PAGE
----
Excerpt | Keith Jarrett, The Koln Concert | Just for a change
Find the album here on iTunes
Bruce Cockburn, Humans (True North, 1980), Nothing But a Burning Light (True North, 1991), The Charity of Night (True North, 1996) – Sitting over beer with the writer/theologian Brian Walsh a few years back, discussing the relative merits of Cockburn’s many great albums, I was surprised to find that Brian was fairly indifferent to both Humans and Nothing But a Burning Light, which have long been my two favourites. We did agree, however, that The Charity of Night ranks as utterly indispensable, and so here I have included it in a three-way tie for a position on the list of life-soundtracks.
Excerpt | Bruce Cockburn, Humans | Strange Waters
Find the album here on iTunes
Steve Bell, Devotion (Signpost, release date pending) – How can I possibly include an album not yet finished, much less released? Well, because I’ve heard early “draft” versions of about half the songs that will appear on this disc, and they happen to be that good. About two-thirds of the tunes on this one are by Gord Johnson, and many are songs that were written and/or developed in the context of our worshipping community, and among them are many of the ones Gord constantly gets asked if he has recordings of. He does now!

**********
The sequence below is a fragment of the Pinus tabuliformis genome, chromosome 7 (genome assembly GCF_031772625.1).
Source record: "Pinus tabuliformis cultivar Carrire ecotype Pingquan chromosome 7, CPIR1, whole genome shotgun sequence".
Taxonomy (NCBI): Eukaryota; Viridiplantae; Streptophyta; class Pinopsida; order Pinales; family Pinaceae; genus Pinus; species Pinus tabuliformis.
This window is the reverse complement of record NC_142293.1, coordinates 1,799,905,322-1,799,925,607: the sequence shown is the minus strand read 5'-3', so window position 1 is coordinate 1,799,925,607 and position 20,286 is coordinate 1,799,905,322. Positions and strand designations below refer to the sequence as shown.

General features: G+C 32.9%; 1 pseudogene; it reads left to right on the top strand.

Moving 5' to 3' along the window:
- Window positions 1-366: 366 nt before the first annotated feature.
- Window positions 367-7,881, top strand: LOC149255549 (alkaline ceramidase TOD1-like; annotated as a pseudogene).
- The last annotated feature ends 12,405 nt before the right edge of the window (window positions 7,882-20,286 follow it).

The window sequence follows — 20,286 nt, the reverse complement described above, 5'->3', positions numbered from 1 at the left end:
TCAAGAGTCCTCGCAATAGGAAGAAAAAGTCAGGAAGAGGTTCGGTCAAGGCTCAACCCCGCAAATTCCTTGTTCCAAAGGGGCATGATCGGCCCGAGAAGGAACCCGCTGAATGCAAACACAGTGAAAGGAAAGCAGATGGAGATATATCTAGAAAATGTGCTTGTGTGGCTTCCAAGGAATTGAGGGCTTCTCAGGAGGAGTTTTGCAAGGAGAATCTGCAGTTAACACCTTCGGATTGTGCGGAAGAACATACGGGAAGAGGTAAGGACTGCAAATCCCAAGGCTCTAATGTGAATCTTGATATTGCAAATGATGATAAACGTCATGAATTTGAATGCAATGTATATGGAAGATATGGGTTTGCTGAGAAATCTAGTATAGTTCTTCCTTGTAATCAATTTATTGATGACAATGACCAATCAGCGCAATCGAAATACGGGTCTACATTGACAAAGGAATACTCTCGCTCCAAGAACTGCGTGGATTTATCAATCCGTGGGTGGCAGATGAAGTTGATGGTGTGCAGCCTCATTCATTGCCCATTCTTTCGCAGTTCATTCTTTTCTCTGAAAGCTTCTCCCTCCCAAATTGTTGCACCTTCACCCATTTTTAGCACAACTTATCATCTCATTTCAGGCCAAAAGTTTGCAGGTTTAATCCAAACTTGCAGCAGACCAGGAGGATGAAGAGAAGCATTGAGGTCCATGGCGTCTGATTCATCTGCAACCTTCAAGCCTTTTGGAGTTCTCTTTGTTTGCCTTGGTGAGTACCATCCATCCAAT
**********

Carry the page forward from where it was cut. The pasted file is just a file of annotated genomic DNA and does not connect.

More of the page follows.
Singer/Songwriter Jenny Moore-Koslowsky’s Top Ten CDs:
this list was made between 8.45 and 10.21 on 7 july 2008 and i can’t promise it will be relevant on any other day. however, it is a list and i like reading other people’s lists and i definitely like writing them so welcome to some music that has moved me, written in alphabetical order to prevent any hierarchy, except for a letter-based one, which, if your last name starts with y or z and you were always last in school, you know is still not fair, but at least it’s consistent.
ane brun – live in scandanavia (2007) – this is everything music for me. at christmas, it’s christmas music, at breakfast, it’s wakeup music, at 3 am, it’s paper-writing music. it’s good and haunting and full of just enough mystery for me.
ani difranco – living in clip disc 1 and 2 (1997) – this was the album that made me realize that music has a generous temper: it can rage and love at the same time. it may be nostalgia for a certain, formative, guitar playing time in my life but I still get goosebumps at one point in most tunes, and am inspired by difranco’s relentlessness musicianship and poetry.
bjork – volta (2007) – bjork is always about 15 years ahead of the rest of us on some strange and wonderful boom-boxing planet, screaming and yelling but making it sound like an epic opera. AND her use of antony hegarty is brilliant. their voices together break my heart.
the choir monks of montserra abbey – gregorian chant (1973,1981) – chanting is enchanting